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DOT Plans to Reduce Traffic Injuries, Fatalities


Some Georgia drivers may have heard that on Oct. 5, the U.S. Department of Transportation announced a plan to promote traffic safety by raising awareness about drunk and distracted driving and the importance of seat belt use. These are the preliminary steps in a long-term DOT plan to reduce the number of traffic-related deaths and injuries to zero.

The number of traffic fatalities in 2015 increased 7.2 percent from the previous year. Based on preliminary figures from the first half of 2016, that surge is continuing. To begin reducing these numbers, the Transportation Secretary said that the auto industry, drivers, government agencies and safety organizations must all work together.

Researchers say that human error is a factor in 94 percent of traffic accidents. Advances in technology and fully autonomous cars could help eliminate this human error and will be significant in eliminating deaths and injuries from traffic accidents. The idea of reducing vehicle-related fatalities and injuries to zero was originally put forward as a 1997 plan in Sweden called Vision Zero. It has since been adopted in other countries and cities.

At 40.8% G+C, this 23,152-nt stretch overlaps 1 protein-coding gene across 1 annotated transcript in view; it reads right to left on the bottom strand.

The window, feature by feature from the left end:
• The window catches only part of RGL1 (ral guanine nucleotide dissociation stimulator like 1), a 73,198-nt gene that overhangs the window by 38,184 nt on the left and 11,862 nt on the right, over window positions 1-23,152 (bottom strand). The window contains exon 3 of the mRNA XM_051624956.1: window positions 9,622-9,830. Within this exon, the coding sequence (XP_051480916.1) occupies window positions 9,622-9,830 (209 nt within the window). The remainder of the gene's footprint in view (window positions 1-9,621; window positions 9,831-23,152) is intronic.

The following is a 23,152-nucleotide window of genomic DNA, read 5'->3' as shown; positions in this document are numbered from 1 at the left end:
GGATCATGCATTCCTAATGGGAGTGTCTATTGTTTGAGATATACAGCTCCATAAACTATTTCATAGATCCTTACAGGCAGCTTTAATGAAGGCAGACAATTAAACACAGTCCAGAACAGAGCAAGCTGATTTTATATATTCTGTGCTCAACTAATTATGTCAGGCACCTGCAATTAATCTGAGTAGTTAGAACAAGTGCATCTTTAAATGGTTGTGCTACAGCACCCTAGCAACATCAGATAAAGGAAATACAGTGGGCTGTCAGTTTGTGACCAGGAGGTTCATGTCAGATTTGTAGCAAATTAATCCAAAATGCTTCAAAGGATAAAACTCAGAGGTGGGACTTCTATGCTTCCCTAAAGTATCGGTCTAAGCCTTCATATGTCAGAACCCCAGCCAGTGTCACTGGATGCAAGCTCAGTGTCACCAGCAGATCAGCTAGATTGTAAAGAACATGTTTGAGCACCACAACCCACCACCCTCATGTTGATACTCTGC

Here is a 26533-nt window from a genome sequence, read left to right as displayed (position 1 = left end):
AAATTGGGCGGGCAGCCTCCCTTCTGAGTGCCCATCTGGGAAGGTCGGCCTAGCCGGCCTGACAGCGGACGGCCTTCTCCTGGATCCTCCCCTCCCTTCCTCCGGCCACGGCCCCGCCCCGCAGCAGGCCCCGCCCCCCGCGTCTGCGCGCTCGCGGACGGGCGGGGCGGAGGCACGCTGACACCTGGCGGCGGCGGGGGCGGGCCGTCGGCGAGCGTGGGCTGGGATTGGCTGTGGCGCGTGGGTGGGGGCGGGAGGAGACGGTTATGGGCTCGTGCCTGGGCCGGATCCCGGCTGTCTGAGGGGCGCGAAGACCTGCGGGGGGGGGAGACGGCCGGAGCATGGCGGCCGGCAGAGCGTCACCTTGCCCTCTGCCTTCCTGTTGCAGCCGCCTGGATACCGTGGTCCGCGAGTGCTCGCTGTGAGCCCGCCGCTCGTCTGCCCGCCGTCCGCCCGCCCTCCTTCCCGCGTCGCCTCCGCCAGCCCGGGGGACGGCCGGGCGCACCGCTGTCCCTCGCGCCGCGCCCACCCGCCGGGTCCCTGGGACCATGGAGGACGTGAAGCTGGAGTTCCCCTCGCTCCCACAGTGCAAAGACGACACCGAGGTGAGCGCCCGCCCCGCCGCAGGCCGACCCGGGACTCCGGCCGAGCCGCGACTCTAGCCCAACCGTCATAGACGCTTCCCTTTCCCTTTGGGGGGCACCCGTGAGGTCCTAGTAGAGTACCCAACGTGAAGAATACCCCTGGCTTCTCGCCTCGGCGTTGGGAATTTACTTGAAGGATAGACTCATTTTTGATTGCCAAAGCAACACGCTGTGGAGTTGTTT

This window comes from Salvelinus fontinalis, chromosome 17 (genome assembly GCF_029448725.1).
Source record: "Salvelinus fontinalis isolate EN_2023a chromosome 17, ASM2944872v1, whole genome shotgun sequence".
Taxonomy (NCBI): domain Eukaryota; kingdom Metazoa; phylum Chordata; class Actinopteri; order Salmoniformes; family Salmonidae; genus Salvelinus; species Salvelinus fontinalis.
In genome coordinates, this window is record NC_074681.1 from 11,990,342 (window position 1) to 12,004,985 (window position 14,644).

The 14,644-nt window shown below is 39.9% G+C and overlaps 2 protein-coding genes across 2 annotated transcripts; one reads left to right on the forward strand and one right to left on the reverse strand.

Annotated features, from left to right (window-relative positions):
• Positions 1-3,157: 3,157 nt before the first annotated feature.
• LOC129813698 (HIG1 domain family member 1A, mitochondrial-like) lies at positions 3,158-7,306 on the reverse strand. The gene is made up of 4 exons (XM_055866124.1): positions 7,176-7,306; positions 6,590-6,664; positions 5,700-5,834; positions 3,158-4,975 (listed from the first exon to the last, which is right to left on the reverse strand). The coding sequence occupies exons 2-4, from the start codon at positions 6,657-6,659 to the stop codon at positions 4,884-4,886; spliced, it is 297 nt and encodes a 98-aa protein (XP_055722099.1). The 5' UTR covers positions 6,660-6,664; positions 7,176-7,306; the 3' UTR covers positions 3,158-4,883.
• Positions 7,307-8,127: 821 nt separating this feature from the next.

Even when they are not fatal, car accidents can result in devastating injuries. A person might face years of rehabilitation or a permanent disability. If a driver, car manufacturer or someone else was at fault in the accident, then the injured victim may want to file a civil lawsuit against the responsible party. In a civil case, it will be necessary to prove that the responsible party was negligent. The actions of the responsible party do not necessarily have to be criminal actions, such as drunk driving, for the civil case to be successful.